Anyone who is between age 66 and 69 (and suspends their benefit) by April 30, 2016, will be “grandfathered in” and can still utilize the retroactive lump sum option. If you were not planning on taking a lump sum then these new legislative changes will not impact you.

Anyone who is between age 66 and 69 (and suspends their benefit) by April 30, 2016, can still have the option tosuspend their benefit and allow it to grow, while at the same time their spouse can file a restricted application at full retirement age (which allows them to collect spousal benefits only).

Anyone who is age 62 (by December 31st, 2015) will still have the option to file a restricted application (filing for a spousal benefit only) when they reach full retirement age (66) as long as either: (1) your spouse “filed and suspended” their benefit prior to April 30, 2016 or (2) your spouse is already receiving their lifetime benefit (anytime between 62-70).


If you do not turn age 62 by the end of 2015.

These new social security rules will apply to you. The ability for your spouse to file a restricted application (filing and collecting a spousal benefit only) if you choose to suspend your benefit will not be available. In other words, your spouse can not collect their “spousal benefit” unless you are collecting your benefit.

From our understanding of the new provisions, once you reach your full retirement age, the option to collect a retroactive lump sum will not be available to you.  This applies to anyone who has still not reached age 66 by April 30, 2016.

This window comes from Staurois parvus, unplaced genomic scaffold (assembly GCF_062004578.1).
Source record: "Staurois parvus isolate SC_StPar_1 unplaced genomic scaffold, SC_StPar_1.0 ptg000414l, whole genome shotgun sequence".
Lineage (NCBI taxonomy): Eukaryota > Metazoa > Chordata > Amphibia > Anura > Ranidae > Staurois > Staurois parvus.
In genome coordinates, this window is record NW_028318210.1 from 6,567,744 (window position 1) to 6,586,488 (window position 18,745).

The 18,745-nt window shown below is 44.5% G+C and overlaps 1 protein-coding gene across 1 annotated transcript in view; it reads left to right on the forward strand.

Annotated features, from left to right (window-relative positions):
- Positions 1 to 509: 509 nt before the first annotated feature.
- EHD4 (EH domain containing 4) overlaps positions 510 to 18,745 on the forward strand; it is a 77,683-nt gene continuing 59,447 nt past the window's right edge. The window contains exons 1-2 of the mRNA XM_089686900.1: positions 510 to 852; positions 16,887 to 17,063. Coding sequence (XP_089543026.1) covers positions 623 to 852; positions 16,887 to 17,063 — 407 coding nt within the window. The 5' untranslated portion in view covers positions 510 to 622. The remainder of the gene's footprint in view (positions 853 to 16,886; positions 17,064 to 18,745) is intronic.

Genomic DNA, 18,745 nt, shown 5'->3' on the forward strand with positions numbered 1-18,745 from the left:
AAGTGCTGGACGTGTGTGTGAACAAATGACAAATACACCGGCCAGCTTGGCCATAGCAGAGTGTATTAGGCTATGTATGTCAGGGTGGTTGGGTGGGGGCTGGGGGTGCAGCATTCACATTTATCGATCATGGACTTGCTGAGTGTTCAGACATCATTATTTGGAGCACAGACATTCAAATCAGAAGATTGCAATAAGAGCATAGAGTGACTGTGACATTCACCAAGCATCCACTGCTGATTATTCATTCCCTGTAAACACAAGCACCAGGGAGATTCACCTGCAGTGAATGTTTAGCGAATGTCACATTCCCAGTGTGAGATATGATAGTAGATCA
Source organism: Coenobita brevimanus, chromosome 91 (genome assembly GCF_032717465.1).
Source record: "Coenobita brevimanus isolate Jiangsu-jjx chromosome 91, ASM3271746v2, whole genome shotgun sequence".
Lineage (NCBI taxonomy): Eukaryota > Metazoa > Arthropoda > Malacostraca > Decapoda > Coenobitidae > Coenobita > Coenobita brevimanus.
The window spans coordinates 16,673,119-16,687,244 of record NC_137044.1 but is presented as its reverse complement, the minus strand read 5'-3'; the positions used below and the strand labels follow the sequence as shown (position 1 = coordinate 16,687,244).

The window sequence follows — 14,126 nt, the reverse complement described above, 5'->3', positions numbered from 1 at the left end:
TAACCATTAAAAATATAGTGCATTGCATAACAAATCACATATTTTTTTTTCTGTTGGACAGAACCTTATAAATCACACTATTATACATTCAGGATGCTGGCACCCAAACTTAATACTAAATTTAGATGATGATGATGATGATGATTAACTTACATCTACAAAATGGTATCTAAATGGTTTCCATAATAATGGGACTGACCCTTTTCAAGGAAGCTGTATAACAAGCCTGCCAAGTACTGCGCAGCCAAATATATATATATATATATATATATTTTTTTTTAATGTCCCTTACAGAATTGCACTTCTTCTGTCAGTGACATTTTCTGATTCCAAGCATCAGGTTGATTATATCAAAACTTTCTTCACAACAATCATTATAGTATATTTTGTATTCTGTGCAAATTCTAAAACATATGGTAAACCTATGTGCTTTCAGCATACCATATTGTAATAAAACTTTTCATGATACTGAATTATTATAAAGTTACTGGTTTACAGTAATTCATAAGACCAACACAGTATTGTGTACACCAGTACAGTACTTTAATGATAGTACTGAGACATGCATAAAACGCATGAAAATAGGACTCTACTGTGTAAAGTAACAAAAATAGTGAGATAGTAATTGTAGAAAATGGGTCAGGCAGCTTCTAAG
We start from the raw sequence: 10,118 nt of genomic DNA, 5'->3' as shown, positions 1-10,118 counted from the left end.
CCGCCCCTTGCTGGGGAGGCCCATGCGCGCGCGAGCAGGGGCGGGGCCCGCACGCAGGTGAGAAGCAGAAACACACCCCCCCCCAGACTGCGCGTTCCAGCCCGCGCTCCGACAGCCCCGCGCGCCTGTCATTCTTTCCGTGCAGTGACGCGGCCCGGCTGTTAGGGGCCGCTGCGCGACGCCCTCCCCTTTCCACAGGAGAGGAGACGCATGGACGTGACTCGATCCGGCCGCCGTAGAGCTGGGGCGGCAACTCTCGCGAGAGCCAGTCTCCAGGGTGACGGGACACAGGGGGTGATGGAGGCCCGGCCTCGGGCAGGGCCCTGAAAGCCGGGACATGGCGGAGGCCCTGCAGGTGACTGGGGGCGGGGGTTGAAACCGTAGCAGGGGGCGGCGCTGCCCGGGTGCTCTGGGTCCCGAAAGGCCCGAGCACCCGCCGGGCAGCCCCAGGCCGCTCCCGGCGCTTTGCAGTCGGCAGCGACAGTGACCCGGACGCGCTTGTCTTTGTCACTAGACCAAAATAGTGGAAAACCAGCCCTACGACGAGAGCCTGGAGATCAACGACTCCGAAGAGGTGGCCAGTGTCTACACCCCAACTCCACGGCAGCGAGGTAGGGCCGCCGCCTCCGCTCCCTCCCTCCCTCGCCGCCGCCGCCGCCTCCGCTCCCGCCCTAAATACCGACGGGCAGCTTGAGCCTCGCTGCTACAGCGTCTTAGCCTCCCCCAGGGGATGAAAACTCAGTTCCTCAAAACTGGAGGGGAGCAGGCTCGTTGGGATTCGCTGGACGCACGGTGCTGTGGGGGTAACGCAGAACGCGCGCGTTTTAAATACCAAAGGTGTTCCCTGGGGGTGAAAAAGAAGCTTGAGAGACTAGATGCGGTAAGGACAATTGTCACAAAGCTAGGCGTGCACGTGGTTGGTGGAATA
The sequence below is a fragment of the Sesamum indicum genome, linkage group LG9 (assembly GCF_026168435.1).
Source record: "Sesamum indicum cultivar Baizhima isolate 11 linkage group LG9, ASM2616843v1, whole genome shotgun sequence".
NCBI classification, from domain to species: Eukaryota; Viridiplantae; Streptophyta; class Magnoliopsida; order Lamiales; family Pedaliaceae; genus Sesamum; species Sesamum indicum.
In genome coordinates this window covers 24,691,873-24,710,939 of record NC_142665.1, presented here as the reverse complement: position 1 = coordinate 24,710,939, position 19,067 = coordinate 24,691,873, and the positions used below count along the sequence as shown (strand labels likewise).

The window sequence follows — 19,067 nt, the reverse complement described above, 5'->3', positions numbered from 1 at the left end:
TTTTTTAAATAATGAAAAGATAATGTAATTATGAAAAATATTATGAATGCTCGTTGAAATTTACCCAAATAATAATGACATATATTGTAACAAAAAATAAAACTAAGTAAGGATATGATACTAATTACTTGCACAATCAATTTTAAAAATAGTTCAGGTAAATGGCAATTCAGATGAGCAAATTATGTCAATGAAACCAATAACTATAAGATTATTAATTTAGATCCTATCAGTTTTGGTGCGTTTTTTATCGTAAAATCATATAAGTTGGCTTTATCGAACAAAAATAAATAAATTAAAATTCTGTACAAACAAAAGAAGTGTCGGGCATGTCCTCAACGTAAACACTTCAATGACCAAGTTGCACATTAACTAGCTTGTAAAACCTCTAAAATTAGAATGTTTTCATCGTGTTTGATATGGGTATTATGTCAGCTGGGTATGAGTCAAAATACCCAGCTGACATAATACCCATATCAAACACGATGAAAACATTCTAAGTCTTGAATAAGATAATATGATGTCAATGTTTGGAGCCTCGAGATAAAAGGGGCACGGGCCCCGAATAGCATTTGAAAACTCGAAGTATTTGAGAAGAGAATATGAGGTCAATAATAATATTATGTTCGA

Of course the Social Security Administration has the final say when it comes to interpreting this statute. Just remember when you do file you should:

  • Do it in person
  • Arm yourself with information

If you feel like the SSA representative you are talking to doesn’t understand the rules, keep moving up the chain until you find someone who does.

We will continue to watch this situation and keep you up to date on the latest developments as the Social Security Administration implements these new statutes so stay tuned for more.


3 Ways To Avoid Being Part Of The Upcoming Retirement Crisis

I ran across an interesting article this week from the Boston Globe with another dire warning about retirement in America. It profiles the work of Alicia Munnell, a former top economist at the Federal Reserve Bank of Boston who is now the head of Boston College’s Center for Retirement Research. At the age of 71, she has just released a new book (adding to her impressive collection) which focuses on my favorite subject, retirement. The title of her book is, “Falling Short: The Coming Retirement Crisis and What To Do About It.” In it, she is pushing the idea that it’s just not realistic anymore for people to plan on being able to retire at age 62, and start walking on the beach while holding hands.

Munnell’s argues that most Americans should push the retirement age to 70, so that retirees can fully “max out” what their social security payments will be. She is assuming that due to a lack of savings in America, most Americans are going to have to rely on Social Security – hence the importance of maximizing the amount (with the caveat of working longer).

What’s the unsettling reality of the Social Security system? Without any changes to the current system, the social security trust fund surplus will run to zero, and the government will likely have to reduce payments either across the board or for certain groups.